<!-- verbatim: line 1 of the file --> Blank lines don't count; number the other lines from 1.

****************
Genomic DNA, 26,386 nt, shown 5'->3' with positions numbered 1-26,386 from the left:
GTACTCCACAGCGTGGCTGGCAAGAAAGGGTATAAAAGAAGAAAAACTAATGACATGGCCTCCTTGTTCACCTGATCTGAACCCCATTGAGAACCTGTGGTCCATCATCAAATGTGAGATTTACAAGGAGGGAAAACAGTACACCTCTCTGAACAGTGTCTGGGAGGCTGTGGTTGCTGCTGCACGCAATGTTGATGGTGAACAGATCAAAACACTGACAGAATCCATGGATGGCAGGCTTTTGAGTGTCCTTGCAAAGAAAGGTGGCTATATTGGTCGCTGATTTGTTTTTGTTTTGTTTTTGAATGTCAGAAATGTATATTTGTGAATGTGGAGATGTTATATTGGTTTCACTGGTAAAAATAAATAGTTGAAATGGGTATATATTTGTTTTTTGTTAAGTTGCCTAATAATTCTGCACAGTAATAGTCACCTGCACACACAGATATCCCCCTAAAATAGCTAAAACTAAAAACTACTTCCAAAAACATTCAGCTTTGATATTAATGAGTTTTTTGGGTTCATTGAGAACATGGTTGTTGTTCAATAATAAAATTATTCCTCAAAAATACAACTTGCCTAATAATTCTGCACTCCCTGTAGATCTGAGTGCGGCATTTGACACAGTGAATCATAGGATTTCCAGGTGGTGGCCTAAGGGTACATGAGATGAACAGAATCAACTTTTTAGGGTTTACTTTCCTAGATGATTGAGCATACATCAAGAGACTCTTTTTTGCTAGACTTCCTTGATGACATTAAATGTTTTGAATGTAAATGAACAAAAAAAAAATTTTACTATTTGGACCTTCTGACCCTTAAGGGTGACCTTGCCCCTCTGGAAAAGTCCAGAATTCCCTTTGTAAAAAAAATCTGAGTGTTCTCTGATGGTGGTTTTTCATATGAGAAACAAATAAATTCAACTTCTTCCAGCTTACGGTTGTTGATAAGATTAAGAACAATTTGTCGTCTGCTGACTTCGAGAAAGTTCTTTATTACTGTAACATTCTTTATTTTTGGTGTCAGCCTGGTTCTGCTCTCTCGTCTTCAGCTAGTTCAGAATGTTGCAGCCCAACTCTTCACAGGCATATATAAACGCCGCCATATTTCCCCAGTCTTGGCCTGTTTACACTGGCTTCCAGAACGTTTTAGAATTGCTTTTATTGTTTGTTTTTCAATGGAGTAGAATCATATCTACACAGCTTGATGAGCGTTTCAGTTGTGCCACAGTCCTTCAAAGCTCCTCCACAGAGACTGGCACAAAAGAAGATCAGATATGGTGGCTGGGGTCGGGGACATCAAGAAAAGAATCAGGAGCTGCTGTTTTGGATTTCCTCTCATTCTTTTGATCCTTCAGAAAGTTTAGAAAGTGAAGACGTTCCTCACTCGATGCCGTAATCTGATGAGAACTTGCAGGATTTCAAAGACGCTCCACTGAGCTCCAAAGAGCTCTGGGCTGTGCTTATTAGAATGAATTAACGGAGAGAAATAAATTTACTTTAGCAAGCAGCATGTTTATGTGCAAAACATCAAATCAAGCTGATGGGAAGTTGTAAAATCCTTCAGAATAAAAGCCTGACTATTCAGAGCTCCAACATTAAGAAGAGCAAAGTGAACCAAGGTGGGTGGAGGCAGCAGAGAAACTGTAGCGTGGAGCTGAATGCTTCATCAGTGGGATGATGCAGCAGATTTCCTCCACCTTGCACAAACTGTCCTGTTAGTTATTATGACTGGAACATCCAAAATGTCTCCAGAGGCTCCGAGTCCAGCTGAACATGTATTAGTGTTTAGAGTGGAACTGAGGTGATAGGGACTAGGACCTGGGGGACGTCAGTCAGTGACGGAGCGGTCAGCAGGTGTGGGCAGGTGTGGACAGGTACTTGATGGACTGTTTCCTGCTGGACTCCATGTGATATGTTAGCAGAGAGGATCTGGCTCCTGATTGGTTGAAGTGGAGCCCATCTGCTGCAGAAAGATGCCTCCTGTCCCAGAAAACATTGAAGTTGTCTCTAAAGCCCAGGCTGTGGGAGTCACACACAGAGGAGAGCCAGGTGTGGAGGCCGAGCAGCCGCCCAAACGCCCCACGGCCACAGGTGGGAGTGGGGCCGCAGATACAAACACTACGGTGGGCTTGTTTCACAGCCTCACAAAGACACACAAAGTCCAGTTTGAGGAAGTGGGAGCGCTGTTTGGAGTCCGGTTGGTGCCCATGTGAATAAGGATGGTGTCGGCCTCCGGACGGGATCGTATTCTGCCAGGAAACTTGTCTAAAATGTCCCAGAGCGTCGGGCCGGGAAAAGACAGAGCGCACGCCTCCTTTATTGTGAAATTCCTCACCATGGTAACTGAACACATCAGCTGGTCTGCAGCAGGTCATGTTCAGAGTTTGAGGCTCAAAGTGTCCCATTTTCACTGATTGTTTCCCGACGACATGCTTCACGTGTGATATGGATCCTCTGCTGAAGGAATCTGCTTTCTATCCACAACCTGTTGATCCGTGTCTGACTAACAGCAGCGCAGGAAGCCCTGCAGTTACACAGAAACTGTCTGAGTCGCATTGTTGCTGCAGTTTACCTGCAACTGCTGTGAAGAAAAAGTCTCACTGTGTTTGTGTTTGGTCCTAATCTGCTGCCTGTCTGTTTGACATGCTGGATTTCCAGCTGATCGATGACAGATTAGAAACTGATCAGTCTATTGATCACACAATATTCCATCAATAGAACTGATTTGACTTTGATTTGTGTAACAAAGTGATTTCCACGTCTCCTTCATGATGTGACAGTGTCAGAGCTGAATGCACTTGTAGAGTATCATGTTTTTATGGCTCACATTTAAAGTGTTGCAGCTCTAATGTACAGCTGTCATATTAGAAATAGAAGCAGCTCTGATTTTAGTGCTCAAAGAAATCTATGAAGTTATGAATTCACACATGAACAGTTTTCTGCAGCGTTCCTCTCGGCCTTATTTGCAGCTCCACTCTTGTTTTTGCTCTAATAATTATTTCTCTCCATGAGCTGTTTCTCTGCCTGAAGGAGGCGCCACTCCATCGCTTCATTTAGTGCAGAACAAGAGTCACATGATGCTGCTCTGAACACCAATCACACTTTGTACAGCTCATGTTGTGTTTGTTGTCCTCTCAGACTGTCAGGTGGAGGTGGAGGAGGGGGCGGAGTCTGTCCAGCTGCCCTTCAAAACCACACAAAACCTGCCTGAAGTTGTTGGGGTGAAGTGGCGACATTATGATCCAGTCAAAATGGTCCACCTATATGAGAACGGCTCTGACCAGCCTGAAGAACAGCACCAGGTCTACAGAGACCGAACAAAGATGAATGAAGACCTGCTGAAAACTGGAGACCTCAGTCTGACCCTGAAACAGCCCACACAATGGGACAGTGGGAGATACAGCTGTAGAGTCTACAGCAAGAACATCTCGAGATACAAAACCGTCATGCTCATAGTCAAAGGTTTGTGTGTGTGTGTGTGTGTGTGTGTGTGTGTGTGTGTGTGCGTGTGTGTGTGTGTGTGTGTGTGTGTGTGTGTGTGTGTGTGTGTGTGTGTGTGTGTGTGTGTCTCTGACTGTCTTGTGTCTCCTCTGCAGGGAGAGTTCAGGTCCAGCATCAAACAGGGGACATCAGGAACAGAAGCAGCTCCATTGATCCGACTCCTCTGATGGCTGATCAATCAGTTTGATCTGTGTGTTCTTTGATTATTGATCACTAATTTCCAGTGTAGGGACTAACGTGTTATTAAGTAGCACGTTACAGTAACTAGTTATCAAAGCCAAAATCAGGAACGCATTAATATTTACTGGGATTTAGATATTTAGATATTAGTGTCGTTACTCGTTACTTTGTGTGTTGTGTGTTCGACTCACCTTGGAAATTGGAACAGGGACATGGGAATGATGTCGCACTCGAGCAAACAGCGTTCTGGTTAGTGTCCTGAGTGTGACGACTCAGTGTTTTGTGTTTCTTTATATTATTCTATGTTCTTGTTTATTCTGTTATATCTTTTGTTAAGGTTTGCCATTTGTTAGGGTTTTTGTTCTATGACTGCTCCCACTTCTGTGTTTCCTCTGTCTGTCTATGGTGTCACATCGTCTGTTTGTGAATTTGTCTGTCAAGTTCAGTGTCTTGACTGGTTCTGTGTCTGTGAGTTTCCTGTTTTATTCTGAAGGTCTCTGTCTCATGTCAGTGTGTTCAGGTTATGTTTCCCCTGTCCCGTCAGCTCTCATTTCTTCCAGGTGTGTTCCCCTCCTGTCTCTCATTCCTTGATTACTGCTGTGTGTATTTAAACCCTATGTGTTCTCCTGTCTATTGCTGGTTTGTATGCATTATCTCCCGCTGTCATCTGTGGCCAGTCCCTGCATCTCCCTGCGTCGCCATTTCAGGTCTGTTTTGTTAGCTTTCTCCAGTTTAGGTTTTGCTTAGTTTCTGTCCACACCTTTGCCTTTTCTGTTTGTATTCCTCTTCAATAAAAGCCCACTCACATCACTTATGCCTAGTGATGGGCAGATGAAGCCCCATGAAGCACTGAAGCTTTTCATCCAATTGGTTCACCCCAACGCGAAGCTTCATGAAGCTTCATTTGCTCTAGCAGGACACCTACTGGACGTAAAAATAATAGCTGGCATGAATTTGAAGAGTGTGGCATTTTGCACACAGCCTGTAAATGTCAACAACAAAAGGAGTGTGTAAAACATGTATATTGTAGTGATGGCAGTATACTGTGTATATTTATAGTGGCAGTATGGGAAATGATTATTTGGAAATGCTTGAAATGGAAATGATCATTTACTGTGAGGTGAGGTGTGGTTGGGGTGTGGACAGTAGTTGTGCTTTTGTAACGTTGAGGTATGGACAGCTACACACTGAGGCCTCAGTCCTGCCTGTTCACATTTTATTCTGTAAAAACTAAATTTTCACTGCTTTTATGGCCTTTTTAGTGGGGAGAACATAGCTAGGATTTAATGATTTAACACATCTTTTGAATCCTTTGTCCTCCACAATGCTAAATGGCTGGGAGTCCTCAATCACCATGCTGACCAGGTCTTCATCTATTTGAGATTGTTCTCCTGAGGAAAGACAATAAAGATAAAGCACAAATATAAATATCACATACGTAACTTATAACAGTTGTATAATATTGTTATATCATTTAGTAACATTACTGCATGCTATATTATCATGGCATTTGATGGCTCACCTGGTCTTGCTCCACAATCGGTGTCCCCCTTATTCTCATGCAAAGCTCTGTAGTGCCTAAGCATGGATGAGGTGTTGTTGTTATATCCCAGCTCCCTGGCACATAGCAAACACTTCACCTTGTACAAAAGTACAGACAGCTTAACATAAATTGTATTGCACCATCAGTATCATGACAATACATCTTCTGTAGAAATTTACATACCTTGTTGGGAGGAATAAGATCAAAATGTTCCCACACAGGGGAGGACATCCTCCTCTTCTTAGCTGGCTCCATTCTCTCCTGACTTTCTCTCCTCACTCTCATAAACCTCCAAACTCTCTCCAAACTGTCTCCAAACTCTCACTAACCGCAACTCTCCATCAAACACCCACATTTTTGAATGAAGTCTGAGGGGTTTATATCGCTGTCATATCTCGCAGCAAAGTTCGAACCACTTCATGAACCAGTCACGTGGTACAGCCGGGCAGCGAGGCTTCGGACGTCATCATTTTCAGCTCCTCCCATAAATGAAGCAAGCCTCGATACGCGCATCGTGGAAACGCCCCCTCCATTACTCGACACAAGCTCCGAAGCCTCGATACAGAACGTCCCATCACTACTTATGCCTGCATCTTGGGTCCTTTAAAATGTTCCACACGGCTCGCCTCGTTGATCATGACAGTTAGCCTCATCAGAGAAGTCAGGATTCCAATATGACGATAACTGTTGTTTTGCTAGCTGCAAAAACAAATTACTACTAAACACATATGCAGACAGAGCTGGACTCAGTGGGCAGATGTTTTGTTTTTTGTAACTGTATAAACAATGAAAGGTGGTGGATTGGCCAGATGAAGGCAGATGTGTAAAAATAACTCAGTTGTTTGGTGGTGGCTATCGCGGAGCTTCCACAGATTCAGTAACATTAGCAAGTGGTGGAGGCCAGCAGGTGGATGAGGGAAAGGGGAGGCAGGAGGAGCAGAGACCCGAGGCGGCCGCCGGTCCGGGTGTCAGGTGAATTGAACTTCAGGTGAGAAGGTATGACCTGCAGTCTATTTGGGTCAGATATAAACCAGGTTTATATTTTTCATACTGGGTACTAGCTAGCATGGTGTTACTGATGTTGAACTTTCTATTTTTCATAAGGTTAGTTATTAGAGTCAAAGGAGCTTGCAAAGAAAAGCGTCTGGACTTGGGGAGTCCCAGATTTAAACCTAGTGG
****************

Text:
Genomic DNA, 26,386 nt, shown 5'->3' with positions numbered 1-26,386 from the left: